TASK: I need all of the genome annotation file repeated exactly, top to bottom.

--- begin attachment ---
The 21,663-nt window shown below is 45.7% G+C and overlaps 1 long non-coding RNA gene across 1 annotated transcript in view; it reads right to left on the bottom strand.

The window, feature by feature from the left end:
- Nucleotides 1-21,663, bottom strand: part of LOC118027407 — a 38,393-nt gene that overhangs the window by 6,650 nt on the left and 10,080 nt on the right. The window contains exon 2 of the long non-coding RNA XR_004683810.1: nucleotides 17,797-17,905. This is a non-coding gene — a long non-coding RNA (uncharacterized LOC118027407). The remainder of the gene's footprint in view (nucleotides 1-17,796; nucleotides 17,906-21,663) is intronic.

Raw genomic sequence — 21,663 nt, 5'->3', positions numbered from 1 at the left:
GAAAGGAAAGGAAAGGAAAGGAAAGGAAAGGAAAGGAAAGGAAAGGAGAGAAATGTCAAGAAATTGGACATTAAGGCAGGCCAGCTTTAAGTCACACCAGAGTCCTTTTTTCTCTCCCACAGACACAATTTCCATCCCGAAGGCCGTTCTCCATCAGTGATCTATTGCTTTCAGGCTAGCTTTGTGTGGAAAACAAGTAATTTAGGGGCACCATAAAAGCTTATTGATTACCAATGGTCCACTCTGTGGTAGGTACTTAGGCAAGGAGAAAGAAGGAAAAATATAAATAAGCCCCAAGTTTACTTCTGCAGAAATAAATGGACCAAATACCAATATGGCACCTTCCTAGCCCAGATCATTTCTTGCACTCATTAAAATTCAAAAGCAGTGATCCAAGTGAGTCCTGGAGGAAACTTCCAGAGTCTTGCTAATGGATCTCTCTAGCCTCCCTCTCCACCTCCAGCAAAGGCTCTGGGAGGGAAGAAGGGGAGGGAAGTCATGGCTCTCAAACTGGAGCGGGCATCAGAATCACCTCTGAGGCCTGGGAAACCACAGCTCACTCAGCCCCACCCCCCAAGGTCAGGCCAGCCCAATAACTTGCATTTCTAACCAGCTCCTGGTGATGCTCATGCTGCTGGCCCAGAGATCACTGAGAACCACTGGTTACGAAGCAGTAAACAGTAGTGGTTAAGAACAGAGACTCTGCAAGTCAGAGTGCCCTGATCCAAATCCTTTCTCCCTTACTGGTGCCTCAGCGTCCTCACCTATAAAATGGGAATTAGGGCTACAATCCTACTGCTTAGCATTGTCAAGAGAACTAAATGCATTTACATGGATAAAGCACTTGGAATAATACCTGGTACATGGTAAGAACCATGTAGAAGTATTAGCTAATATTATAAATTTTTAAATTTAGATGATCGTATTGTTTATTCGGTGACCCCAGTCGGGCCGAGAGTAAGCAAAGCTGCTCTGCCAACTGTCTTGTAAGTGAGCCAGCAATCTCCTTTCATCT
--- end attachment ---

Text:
The 21,663-nt window shown below is 45.7% G+C and overlaps 1 long non-coding RNA gene across 1 annotated transcript in view; it reads right to left on the bottom strand.

The window, feature by feature from the left end:
- Nucleotides 1-21,663, bottom strand: part of LOC118027407 — a 38,393-nt gene that overhangs the window by 6,650 nt on the left and 10,080 nt on the right. The window contains exon 2 of the long non-coding RNA XR_004683810.1: nucleotides 17,797-17,905. This is a non-coding gene — a long non-coding RNA (uncharacterized LOC118027407). The remainder of the gene's footprint in view (nucleotides 1-17,796; nucleotides 17,906-21,663) is intronic.

Raw genomic sequence — 21,663 nt, 5'->3', positions numbered from 1 at the left:
GAAAGGAAAGGAAAGGAAAGGAAAGGAAAGGAAAGGAAAGGAAAGGAGAGAAATGTCAAGAAATTGGACATTAAGGCAGGCCAGCTTTAAGTCACACCAGAGTCCTTTTTTCTCTCCCACAGACACAATTTCCATCCCGAAGGCCGTTCTCCATCAGTGATCTATTGCTTTCAGGCTAGCTTTGTGTGGAAAACAAGTAATTTAGGGGCACCATAAAAGCTTATTGATTACCAATGGTCCACTCTGTGGTAGGTACTTAGGCAAGGAGAAAGAAGGAAAAATATAAATAAGCCCCAAGTTTACTTCTGCAGAAATAAATGGACCAAATACCAATATGGCACCTTCCTAGCCCAGATCATTTCTTGCACTCATTAAAATTCAAAAGCAGTGATCCAAGTGAGTCCTGGAGGAAACTTCCAGAGTCTTGCTAATGGATCTCTCTAGCCTCCCTCTCCACCTCCAGCAAAGGCTCTGGGAGGGAAGAAGGGGAGGGAAGTCATGGCTCTCAAACTGGAGCGGGCATCAGAATCACCTCTGAGGCCTGGGAAACCACAGCTCACTCAGCCCCACCCCCCAAGGTCAGGCCAGCCCAATAACTTGCATTTCTAACCAGCTCCTGGTGATGCTCATGCTGCTGGCCCAGAGATCACTGAGAACCACTGGTTACGAAGCAGTAAACAGTAGTGGTTAAGAACAGAGACTCTGCAAGTCAGAGTGCCCTGATCCAAATCCTTTCTCCCTTACTGGTGCCTCAGCGTCCTCACCTATAAAATGGGAATTAGGGCTACAATCCTACTGCTTAGCATTGTCAAGAGAACTAAATGCATTTACATGGATAAAGCACTTGGAATAATACCTGGTACATGGTAAGAACCATGTAGAAGTATTAGCTAATATTATAAATTTTTAAATTTAGATGATCGTATTGTTTATTCGGTGACCCCAGTCGGGCCGAGAGTAAGCAAAGCTGCTCTGCCAACTGTCTTGTAAGTGAGCCAGCAATCTCCTTTCATCT